Yolande Knell
BBC News
August 16, 2011 - 12:00am

The increasingly heated dispute over place names in Israel underlies a much greater political struggle, the BBC's Yolande Knell explains from Jerusalem.

"Where are you going?" asked the friendly, but slightly over-familiar, Jewish-Israeli boy sitting next to me on the plane from London.

"I work in Jerusalem," I replied.

His smile instantly turned to a scowl. "It's not Jerusalem," he said. "It's Yerushalayim".

"That's in Hebrew, but in English we say Jerusalem," I protested and I was about to add - somewhat mischievously - that my Palestinian friends refer to it as "al-Quds" - the Arabic name for the city.

But at that point, the boy's little sister spilled orange juice over his lap. Our conversation was cut short.

Land may be at the heart of the Palestinian-Israeli conflict but every day the struggle to control the historical narrative is played out most tangibly in language.

Place names are the most obvious example.

If some prominent politicians on the Israeli right have their way, then in future the road signs here will only point to "Yerushalayim".

Leading Israeli politicians argue the Jewish heritage of Jerusalem should be fully recognised. A proposal to have all signs displaying just the transliterations of Hebrew names of cities and towns is being considered by a new ministerial committee.

There is strong opposition among Israel's population of more than one million Arab-Israelis but also from members of the Government Names Committee.

These independent experts have been responsible for selecting place names since the 1950s - not long after the creation of the state of Israel. They argue that changing the system will confuse tourists.

'Powerful symbols'

But others believe that complete Judaisation of the map is long overdue.

At 32, Tzipi Hotovely is the youngest member of the Israeli parliament. A well-qualified lawyer and religious right-winger, she is also seen as the ideological voice and rising star of the prime minister's Likud party.

She finds it unacceptable that although Hebrew names were given to Jerusalem neighbourhoods years ago, many Arabic ones have stuck.

For example, while the names of streets around the prime minister's residence read like an A to Z of Zionism, the upscale area itself is still called by its original Arabic name "Talbiya" - instead of "Komemiyut" or "Independence" - its given Hebrew name.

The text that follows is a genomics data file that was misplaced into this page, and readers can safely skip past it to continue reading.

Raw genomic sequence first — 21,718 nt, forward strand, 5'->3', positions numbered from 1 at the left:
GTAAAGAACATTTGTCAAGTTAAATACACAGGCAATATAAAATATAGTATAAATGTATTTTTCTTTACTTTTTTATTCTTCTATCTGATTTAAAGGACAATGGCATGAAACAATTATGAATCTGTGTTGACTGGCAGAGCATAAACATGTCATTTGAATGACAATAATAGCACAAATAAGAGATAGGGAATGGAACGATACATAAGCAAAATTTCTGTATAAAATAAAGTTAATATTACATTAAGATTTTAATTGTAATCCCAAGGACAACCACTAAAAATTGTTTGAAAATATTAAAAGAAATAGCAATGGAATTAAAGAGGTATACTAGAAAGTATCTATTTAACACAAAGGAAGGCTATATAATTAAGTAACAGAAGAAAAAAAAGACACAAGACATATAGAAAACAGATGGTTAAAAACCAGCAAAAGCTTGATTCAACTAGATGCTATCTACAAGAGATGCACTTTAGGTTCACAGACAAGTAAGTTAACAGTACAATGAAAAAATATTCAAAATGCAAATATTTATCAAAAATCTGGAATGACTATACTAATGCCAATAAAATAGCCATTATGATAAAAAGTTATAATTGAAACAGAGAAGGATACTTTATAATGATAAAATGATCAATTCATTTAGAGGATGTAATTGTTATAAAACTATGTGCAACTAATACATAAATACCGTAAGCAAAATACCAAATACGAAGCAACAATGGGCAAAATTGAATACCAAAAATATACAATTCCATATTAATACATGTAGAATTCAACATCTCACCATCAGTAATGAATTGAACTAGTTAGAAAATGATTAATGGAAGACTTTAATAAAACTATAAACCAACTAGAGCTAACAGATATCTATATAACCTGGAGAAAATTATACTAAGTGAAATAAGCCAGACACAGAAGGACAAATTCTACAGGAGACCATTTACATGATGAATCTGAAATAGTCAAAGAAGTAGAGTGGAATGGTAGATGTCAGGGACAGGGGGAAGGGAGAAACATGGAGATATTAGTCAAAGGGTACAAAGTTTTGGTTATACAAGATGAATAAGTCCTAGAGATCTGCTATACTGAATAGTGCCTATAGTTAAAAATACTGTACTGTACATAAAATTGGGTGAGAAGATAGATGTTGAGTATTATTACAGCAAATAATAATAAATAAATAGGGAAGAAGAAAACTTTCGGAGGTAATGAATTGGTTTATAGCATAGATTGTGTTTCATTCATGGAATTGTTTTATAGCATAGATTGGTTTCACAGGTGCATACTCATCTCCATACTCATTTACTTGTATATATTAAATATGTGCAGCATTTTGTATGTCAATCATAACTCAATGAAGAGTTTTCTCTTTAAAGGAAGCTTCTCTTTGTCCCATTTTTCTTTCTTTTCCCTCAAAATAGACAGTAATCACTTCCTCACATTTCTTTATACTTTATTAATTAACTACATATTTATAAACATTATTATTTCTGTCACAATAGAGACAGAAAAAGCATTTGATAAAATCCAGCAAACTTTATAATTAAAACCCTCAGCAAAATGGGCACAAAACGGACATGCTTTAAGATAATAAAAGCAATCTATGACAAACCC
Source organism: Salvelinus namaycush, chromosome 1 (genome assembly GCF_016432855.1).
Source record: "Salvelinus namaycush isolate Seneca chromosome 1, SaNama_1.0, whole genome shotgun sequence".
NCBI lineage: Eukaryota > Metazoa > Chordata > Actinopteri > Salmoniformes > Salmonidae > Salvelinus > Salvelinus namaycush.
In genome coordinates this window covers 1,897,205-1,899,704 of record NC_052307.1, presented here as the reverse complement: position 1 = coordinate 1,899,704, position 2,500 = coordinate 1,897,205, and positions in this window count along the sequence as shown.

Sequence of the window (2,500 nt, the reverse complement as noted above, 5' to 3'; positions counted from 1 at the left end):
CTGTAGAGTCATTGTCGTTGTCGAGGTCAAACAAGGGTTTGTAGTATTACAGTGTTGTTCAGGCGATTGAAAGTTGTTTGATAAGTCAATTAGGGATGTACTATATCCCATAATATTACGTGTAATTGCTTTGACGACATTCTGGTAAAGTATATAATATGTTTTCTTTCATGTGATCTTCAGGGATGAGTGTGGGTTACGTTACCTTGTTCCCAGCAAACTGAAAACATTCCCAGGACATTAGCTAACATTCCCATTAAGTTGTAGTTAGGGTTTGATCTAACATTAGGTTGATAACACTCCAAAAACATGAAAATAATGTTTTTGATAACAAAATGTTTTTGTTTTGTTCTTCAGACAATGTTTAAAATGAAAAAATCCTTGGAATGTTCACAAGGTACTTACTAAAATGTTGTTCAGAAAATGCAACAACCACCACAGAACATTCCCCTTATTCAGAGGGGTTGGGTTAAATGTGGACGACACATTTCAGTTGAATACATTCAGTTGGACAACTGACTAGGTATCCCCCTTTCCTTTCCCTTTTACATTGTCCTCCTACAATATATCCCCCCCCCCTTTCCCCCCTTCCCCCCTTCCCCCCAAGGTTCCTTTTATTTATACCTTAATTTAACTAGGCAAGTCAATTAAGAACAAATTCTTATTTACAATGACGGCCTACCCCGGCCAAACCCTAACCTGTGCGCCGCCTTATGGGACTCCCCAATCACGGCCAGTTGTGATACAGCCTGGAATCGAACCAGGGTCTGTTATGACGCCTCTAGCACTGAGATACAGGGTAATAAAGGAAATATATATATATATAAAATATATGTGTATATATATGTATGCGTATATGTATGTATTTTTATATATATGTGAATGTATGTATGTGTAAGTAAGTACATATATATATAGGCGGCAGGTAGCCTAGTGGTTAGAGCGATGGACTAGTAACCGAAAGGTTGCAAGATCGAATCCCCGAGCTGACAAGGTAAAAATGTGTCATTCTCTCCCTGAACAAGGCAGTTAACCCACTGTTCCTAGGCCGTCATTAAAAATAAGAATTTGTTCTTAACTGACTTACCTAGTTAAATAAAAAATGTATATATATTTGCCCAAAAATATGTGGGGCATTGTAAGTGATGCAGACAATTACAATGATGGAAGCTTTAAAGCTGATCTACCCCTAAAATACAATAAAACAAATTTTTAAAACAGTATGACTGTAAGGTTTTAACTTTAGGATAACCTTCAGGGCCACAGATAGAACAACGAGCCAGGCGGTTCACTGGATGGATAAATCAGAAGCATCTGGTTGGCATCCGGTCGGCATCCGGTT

The same goes for Bakah and Malha, alias Geulim and Manahat.

Ms Hotovely has introduced a bill that would require different neighbourhoods to be identified by their Hebrew names only - on signposts, official documents and in state media.

She sees it as part of the wider battle for Jerusalem - which both Israelis and Palestinians claim as their capital. Names are "very powerful symbols" she tells me.

The biggest problems arise in East Jerusalem - which was occupied by Israel in 1967 and is still a mainly Arab area - although Jewish settlers are fast moving in, taking over Palestinian homes.

Ms Hotovely wants the names of its quarters changed too.

"Most places in the east side of Jerusalem are part of our biblical heritage. It is very important to know the cultural history. The city was founded by David the King and many neighbourhoods are originally Jewish neighbourhoods," she says.

'Erasing identity'

For Huda Imam, a well-known, energetic Palestinian activist born in the Sheikh Jarrah area of East Jerusalem, such pronouncements are worrying.

Already she says she sees more and more signs for Shimon HaTzedik instead of Sheikh Jarrah.

The Hebrew name indicates the tomb is thought to belong to an ancient Jewish priest while the Arabic derives from the surgeon of the 12th Century Muslim leader, Saladin.

Huda points out the landmarks that suggest her neighbourhood's vibrant Arab history.

Many recent ones are tinged with a sense of loss like the Hind al-Husseini orphan school, Orient House, once the Jerusalem headquarters for Palestinian officials, and the Shepherd Hotel, demolished in January.

On the hillside there is also the green-shuttered house that Huda's own father built and which, she says, the Israeli authorities confiscated and later sold.

She feels that Israel is abandoning hopes of peaceful co-existence.

"I don't want to say they're succeeding because I'm still here," she adds. "But it's destroying any trust. They're erasing all traces of Palestinian identity."

There are many Palestinians and some Jewish Israelis trying to stop that from happening.

On Fridays, they organise noisy demonstrations on the streets in Sheikh Jarrah. Often there are scuffles with settlers, both sides asserting their competing claims.

The continuing fight for the rights to Jerusalem, and all the holy land, takes many forms.


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